Putting oil companies on trial

 It is a peculiarly American approach to problem solving – find yourself a judge and head off to court.  So, little surprise then that James Hansen, who I’ve devoted a bit of time to this week, is calling for the CEOs of large oil companies to be put on trial for ‘crimes against humanity and nature’, because of the way they have undermined public understanding about about global warming in the same way that tobacco companies hid the links between smoking and cancer.

Speaking before Congress again, he will accuse the chief executive officers of companies such as ExxonMobil and Peabody Energy of being fully aware of the disinformation about climate change they are spreading.

In an interview with the Guardian he said: “When you are in that kind of position, as the CEO of one the primary players who have been putting out misinformation even via organisations that affect what gets into school textbooks, then I think that’s a crime.”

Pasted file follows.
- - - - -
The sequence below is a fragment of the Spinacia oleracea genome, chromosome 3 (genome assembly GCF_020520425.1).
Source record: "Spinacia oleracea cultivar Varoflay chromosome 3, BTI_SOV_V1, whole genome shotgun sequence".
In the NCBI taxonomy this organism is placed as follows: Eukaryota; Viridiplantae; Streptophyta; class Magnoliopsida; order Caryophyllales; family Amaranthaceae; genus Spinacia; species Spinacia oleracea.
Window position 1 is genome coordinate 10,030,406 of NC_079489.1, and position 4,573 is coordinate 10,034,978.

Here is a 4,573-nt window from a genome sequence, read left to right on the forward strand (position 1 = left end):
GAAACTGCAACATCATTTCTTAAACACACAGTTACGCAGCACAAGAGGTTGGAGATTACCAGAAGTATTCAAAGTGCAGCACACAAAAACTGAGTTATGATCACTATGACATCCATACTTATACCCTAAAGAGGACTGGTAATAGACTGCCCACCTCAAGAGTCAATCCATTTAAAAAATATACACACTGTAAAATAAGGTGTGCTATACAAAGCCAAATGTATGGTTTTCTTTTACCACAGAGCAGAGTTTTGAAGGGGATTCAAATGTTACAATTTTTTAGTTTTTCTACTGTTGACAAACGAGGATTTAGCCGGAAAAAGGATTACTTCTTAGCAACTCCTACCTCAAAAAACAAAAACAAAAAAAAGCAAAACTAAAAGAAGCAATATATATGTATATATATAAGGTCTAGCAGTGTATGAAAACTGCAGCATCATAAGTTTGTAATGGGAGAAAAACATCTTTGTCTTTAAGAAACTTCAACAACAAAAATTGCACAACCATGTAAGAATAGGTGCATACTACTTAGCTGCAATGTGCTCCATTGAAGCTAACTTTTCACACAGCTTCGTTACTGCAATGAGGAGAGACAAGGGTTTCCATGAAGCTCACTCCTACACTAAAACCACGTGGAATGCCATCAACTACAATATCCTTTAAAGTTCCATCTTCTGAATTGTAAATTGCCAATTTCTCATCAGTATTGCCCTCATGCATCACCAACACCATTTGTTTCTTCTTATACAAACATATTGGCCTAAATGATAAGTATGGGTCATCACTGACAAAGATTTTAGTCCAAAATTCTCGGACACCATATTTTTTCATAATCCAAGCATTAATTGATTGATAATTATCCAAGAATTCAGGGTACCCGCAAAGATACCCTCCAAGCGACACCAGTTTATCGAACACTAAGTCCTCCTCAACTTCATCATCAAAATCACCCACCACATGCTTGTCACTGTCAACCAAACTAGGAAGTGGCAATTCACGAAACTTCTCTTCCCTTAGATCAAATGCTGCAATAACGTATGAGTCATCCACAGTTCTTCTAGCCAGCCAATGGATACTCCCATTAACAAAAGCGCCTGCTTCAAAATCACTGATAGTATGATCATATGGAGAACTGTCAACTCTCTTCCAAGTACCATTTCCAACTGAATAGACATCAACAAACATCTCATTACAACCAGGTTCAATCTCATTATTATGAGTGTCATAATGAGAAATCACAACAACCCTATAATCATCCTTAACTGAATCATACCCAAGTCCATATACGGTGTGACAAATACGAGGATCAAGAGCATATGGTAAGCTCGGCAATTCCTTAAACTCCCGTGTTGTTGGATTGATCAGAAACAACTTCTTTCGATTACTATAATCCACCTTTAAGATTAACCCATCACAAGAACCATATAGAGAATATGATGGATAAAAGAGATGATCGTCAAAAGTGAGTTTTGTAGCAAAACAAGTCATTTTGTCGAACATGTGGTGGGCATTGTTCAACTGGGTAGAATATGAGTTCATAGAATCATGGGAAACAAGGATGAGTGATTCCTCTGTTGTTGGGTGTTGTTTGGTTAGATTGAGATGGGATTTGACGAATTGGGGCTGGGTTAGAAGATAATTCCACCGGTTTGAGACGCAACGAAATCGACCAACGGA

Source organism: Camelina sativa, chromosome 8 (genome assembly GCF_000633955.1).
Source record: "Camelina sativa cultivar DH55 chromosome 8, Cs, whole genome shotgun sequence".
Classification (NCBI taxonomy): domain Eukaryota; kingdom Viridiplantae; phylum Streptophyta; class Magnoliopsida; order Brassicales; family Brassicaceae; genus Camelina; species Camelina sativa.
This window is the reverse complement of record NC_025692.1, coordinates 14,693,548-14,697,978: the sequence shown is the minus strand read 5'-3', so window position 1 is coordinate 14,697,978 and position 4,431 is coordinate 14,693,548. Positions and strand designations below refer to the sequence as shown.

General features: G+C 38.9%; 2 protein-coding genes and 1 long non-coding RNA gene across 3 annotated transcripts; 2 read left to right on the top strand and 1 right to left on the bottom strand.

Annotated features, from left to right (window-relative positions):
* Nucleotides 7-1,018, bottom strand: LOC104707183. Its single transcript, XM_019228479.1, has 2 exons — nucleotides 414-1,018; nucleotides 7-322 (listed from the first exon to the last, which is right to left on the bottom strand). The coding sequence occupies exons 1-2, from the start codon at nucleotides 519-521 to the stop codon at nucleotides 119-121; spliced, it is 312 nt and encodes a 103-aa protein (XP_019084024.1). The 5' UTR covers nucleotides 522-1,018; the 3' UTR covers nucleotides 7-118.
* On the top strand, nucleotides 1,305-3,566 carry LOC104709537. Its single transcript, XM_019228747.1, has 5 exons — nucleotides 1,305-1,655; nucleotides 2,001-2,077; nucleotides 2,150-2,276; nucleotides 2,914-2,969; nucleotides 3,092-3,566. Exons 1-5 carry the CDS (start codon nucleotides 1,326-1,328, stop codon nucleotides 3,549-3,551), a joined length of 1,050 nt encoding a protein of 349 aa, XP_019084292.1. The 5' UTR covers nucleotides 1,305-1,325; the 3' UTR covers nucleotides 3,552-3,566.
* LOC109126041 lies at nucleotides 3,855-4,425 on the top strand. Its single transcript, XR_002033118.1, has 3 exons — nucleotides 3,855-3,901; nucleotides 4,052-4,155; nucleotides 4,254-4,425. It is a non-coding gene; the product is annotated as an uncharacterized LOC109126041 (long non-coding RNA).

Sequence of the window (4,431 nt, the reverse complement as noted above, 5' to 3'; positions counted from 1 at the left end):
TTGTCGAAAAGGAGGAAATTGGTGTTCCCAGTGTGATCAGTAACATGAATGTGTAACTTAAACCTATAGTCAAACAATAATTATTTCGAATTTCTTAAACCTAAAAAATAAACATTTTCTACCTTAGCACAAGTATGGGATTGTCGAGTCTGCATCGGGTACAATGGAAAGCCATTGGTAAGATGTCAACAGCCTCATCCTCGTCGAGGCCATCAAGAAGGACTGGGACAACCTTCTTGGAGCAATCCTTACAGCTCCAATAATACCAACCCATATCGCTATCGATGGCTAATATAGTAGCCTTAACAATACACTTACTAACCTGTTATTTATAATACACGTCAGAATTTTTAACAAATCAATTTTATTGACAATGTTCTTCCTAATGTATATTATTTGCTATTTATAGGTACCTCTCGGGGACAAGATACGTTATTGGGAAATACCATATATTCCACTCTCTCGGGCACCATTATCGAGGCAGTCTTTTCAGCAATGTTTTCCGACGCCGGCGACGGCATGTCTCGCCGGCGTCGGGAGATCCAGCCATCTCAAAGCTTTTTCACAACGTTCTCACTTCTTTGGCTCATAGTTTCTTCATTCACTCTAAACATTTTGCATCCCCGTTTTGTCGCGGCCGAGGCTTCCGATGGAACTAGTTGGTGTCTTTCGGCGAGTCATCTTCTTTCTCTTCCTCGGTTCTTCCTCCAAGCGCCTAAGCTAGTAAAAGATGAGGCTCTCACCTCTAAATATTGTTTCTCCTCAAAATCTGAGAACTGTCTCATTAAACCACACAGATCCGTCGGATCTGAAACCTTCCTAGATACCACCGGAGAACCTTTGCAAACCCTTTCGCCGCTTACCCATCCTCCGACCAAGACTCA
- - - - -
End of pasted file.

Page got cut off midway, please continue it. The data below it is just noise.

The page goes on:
It’s interesting that some of the misinformation about climate change that big oil companies have been using has stemmed from individuals and organisations based here in New Zealand – our little climate denial claim to fame.  Hansen says the science is now 99 percent certain and urgent action will be needed from the next US president, analogous to the effort Kennedy invested in going to the moon, if we are to bring our global concentration of CO² equivalent from 385 parts per million to the necessary 350.

78 thoughts on “Putting oil companies on trial

  1. could someone tell me why the green party is (still!) pimping the bio-fuels chimera..?

    0.5% a feckin year..?

    with the main polluters being 90% subsidised untill 2018..

    w.t.f.is to like about any of that..?

    why aren’t you focussing on ‘what works’..?

    in america conversion kits for cars have gone on sale..

    turning petrol cars into hybrids..(doubling mileage..and better..

    and how about promoting/fighing for solar/hydrogen..?

    the ‘clean ones’..